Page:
I Know Why the Caged Bird Sings (1970), the memoir of Maya Angelou’s early life in which a young African American woman discovers her self-confidence, is her most well-known work as an author, poet, playwright, stage and screen performer, and director.
Maya Angelou Early Life
Marguerite Johnson, Maya Angelou’s mother, was born on April 4, 1928, in St. Louis, MO. The marriage of Maya’s parents broke down, so she and her brother were sent to live with their grandmother in rural Stamps, Arkansas, who owned a general store.
The rape of Angelou at the age of eight by her mother’s boyfriend while on a trip to St. Louis, Missouri, happened despite her grandmother’s efforts to instill pride and self-confidence in her. She was beaten to death by her uncles for testifying against him.
Angelou refused to speak for about five years because she believed she had caused the man’s death by mentioning his name. Public schools in Arkansas and California were where she went to school. She was the first African American female streetcar conductor in San Francisco, California, while still in high school.
At the age of sixteen, she became pregnant with her first child, a son. In 1950, she tied the knot with a Greek sailor named Tosh Angelos, but the union lasted only a few years.
Later, Angelou pursued a career in theatre after studying dance and drama. She was in Porgy and Bess, which was performed in twenty-two countries around the world with her participation. She also performed in several Broadway and off-Broadway productions, including the play she co-wrote with Godfrey Cambridge, Cabaret for Freedom.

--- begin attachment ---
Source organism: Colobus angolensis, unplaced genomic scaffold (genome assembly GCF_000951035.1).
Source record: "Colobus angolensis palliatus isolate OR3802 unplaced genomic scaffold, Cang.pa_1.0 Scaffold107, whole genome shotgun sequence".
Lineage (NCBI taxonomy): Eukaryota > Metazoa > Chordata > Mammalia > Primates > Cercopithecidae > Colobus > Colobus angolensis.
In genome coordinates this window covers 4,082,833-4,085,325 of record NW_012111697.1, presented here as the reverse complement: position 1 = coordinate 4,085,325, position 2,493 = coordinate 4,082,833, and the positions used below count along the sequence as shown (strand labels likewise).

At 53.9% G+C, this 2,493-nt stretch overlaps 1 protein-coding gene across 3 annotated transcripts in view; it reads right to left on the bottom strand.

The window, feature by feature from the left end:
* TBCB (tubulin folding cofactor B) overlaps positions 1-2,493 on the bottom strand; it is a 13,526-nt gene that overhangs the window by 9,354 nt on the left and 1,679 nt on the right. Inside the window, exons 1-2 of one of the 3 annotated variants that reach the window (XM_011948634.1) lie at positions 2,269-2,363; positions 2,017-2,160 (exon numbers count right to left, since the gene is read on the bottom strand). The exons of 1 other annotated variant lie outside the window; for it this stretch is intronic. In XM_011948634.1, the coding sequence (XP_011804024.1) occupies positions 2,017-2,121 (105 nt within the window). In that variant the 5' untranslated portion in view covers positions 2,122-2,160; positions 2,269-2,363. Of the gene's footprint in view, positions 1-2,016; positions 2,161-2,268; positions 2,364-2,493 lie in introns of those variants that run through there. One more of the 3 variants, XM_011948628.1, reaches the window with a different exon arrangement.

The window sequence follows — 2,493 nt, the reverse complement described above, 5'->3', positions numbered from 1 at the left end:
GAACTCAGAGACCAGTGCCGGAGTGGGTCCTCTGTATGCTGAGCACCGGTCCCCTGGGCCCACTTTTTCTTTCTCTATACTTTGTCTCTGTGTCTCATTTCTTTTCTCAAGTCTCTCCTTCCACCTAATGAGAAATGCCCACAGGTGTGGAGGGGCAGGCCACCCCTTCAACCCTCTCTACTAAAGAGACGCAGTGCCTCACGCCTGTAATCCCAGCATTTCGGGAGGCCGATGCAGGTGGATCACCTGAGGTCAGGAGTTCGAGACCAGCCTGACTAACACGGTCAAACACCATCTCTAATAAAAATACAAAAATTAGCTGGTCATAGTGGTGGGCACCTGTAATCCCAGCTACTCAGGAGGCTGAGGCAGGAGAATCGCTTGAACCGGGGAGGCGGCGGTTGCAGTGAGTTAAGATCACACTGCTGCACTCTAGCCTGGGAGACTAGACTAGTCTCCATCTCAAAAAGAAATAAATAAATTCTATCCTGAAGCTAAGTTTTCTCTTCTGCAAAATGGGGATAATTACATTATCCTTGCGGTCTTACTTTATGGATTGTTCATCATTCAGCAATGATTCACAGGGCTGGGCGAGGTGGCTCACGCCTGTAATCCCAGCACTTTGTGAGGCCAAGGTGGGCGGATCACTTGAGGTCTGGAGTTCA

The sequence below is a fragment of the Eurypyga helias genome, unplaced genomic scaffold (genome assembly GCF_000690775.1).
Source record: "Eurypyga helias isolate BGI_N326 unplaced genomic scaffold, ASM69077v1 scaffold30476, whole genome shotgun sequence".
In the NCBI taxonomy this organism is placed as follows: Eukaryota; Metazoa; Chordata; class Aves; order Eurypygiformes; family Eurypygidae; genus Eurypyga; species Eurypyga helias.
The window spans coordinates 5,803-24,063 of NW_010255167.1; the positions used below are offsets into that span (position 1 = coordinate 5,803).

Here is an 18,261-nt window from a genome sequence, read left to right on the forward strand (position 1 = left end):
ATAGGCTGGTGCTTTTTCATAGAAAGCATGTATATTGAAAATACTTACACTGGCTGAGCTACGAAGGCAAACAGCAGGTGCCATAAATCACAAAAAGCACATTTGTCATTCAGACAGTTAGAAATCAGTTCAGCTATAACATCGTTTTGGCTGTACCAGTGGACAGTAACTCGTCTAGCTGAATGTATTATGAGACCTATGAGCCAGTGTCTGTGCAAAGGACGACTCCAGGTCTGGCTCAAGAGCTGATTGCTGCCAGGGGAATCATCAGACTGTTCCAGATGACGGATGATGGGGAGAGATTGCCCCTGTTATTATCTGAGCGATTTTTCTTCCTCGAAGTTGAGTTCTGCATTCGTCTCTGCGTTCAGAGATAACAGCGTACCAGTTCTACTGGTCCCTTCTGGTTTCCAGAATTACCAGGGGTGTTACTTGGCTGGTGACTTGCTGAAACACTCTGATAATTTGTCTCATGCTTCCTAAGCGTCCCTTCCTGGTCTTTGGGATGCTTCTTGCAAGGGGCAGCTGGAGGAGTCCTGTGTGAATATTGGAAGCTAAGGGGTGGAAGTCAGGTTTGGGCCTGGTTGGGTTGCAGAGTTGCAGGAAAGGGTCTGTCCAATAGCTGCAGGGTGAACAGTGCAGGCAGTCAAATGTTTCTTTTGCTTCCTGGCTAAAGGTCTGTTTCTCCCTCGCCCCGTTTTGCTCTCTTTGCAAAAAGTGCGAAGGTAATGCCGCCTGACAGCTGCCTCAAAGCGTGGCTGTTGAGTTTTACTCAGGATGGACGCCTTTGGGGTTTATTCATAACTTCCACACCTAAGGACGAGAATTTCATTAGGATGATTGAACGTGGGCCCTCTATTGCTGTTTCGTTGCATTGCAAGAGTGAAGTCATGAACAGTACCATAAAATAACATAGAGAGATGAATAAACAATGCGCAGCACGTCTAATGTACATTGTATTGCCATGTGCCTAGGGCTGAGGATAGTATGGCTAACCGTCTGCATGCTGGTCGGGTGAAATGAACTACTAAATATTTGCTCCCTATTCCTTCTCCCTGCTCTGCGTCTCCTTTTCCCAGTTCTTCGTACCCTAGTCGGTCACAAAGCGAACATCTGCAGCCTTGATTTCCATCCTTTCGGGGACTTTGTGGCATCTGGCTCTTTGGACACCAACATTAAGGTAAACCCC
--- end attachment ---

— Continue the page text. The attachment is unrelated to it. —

Angelou worked as the associate editor of The Arab Observer in Cairo, Egypt, in the early 1960s. For the Ghanaian Times, she wrote articles, as well as a segment for the Ghanaian Broadcasting Corporation in Accra. In the mid-1960s, she was promoted to the position of assistant administrator at the University of Ghana’s School of Music and Drama.
Accra’s African Review featured an editor from 1964 to 1966 was her. When Dr. Martin Luther King, Jr. (1929–1968) returned to the United States, he asked her to serve as the Southern Christian Leadership Conference’s northern coordinator.
Maya Success as an Author
Autobiographical works by Angelou, like I Know Why the Caged Bird Sings (1970), have been a huge success since they were first published. Angelou’s life up to the age of sixteen is described in this book, which provides a child’s perspective on the confusing world of adults.
Toward the end of the book, Angelou has recovered her self-esteem and is caring for her newborn son. This book not only tells the story of the maturation of a young African American woman in the 1930s but also sheds light on the broader social and political climate of the time.
Gather Together in My Name (1974), her next autobiography, describes the period immediately following the birth of her son Guy and her struggle to care for him as a single parent. When Angelou returns from her international tour of Porgy, and Bess, in 1976, she describes her experiences on the stage in Singin’ & Swingin’ & Getting Merry Like Christmas (1976).
The mature Angelou in The Heart of a Woman (1981) is more at ease with her creativity and success. During her four-year stay in Ghana, she wrote about her experiences in the book All God’s Children Need Traveling Shoes. Kofi and His Magic, a children’s book by Angelou, is just one of her many works (1996).